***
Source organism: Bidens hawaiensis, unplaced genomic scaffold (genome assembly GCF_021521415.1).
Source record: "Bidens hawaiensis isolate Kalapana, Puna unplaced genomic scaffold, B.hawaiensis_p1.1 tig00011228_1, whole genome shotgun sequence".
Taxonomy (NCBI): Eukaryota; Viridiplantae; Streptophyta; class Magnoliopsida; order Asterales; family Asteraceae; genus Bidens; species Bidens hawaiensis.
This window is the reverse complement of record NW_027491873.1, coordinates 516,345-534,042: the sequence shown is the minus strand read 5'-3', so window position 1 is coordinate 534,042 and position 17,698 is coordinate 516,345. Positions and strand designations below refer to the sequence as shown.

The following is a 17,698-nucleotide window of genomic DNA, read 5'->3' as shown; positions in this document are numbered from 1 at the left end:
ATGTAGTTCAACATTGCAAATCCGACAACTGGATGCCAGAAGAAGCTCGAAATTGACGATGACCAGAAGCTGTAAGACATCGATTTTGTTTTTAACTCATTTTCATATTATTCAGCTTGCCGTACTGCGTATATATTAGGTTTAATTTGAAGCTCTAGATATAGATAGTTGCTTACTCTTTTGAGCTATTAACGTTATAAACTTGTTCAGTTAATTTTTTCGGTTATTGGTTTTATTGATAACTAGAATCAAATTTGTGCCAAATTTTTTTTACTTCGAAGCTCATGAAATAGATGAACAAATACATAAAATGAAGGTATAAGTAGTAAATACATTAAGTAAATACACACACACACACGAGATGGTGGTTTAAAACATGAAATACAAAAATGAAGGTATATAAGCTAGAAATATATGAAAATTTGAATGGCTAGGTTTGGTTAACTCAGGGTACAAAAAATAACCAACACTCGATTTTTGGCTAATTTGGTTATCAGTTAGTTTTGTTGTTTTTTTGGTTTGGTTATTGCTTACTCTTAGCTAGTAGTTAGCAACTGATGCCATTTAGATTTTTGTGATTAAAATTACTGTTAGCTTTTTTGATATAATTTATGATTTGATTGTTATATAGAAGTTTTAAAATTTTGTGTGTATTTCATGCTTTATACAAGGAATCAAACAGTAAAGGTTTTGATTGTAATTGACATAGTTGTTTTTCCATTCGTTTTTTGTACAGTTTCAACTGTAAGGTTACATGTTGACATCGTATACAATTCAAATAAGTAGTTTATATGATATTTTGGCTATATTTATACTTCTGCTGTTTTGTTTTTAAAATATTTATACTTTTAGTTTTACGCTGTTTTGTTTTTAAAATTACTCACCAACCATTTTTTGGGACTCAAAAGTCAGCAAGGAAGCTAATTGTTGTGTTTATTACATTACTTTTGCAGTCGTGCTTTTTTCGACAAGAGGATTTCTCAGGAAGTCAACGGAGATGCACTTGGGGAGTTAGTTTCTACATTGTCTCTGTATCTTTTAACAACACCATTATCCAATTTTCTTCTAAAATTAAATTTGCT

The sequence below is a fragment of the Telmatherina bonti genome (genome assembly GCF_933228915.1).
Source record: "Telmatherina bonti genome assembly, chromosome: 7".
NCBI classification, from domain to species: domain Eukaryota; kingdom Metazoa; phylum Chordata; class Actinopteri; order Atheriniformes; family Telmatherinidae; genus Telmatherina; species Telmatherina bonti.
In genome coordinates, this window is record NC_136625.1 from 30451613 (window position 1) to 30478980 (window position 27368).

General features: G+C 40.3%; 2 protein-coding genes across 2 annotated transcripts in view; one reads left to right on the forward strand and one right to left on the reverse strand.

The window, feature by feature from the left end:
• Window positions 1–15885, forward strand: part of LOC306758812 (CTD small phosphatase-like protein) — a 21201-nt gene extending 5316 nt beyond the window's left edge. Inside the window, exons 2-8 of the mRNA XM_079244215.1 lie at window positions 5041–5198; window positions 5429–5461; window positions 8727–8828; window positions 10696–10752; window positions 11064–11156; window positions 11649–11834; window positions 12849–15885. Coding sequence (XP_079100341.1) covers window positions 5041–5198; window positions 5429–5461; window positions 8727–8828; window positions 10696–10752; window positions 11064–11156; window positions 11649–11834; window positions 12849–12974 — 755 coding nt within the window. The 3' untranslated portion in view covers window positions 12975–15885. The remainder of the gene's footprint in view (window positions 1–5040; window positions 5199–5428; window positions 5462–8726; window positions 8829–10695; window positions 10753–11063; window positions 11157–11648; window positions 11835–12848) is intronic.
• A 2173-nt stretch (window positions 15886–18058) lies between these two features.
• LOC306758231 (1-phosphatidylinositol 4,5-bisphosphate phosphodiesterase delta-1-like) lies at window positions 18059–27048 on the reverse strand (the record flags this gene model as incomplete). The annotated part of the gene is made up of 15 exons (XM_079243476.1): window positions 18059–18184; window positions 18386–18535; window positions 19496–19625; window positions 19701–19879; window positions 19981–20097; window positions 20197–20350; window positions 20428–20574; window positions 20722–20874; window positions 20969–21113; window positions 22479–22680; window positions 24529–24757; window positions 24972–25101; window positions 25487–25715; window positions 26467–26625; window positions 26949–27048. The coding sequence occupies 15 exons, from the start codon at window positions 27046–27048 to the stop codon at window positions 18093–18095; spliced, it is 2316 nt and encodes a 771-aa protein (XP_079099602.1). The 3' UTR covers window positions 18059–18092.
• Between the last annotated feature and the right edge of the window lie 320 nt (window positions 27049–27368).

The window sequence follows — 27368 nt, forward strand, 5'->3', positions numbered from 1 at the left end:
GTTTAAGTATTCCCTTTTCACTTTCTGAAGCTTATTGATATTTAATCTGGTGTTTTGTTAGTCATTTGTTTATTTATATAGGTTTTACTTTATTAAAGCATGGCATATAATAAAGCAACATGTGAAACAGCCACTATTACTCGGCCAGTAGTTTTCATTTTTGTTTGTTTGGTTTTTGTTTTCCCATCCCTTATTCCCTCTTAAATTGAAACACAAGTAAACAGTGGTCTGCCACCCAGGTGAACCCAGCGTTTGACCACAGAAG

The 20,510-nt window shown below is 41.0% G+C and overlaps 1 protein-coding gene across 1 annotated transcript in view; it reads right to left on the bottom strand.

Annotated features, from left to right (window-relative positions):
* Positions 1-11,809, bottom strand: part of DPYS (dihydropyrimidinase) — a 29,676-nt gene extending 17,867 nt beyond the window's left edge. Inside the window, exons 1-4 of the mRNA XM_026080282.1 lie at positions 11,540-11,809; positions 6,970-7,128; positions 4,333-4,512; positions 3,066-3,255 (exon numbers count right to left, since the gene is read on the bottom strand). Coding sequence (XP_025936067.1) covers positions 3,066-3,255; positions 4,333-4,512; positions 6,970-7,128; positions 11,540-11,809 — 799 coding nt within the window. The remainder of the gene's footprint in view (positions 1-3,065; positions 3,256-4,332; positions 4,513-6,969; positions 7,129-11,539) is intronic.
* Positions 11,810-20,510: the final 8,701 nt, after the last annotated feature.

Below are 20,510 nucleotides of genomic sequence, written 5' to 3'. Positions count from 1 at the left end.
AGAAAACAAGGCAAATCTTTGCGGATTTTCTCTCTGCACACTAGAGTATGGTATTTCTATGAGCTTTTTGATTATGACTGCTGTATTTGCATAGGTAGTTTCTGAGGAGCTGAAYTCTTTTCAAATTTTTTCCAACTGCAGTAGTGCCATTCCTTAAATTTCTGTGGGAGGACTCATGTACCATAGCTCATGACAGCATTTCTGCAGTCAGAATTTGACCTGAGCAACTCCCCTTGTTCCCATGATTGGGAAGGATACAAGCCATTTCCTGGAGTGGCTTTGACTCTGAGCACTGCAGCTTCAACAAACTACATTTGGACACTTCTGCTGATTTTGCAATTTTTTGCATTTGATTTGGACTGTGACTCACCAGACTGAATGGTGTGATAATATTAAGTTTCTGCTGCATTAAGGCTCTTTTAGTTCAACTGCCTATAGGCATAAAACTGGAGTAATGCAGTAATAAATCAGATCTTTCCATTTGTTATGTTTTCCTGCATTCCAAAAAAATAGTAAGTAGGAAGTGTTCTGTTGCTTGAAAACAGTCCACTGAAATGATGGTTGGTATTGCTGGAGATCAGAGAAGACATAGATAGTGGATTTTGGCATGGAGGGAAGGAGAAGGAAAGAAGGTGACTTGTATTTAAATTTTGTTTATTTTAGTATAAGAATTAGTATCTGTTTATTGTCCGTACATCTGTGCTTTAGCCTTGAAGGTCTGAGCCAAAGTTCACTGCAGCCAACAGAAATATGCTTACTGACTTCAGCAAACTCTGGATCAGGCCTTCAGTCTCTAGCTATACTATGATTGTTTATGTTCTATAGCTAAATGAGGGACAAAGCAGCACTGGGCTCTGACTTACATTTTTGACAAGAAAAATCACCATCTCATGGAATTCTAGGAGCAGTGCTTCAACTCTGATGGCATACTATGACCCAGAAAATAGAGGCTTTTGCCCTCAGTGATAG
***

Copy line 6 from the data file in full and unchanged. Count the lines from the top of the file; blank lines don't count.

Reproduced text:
ATGTAGTTCAACATTGCAAATCCGACAACTGGATGCCAGAAGAAGCTCGAAATTGACGATGACCAGAAGCTGTAAGACATCGATTTTGTTTTTAACTCATTTTCATATTATTCAGCTTGCCGTACTGCGTATATATTAGGTTTAATTTGAAGCTCTAGATATAGATAGTTGCTTACTCTTTTGAGCTATTAACGTTATAAACTTGTTCAGTTAATTTTTTCGGTTATTGGTTTTATTGATAACTAGAATCAAATTTGTGCCAAATTTTTTTTACTTCGAAGCTCATGAAATAGATGAACAAATACATAAAATGAAGGTATAAGTAGTAAATACATTAAGTAAATACACACACACACACGAGATGGTGGTTTAAAACATGAAATACAAAAATGAAGGTATATAAGCTAGAAATATATGAAAATTTGAATGGCTAGGTTTGGTTAACTCAGGGTACAAAAAATAACCAACACTCGATTTTTGGCTAATTTGGTTATCAGTTAGTTTTGTTGTTTTTTTGGTTTGGTTATTGCTTACTCTTAGCTAGTAGTTAGCAACTGATGCCATTTAGATTTTTGTGATTAAAATTACTGTTAGCTTTTTTGATATAATTTATGATTTGATTGTTATATAGAAGTTTTAAAATTTTGTGTGTATTTCATGCTTTATACAAGGAATCAAACAGTAAAGGTTTTGATTGTAATTGACATAGTTGTTTTTCCATTCGTTTTTTGTACAGTTTCAACTGTAAGGTTACATGTTGACATCGTATACAATTCAAATAAGTAGTTTATATGATATTTTGGCTATATTTATACTTCTGCTGTTTTGTTTTTAAAATATTTATACTTTTAGTTTTACGCTGTTTTGTTTTTAAAATTACTCACCAACCATTTTTTGGGACTCAAAAGTCAGCAAGGAAGCTAATTGTTGTGTTTATTACATTACTTTTGCAGTCGTGCTTTTTTCGACAAGAGGATTTCTCAGGAAGTCAACGGAGATGCACTTGGGGAGTTAGTTTCTACATTGTCTCTGTATCTTTTAACAACACCATTATCCAATTTTCTTCTAAAATTAAATTTGCT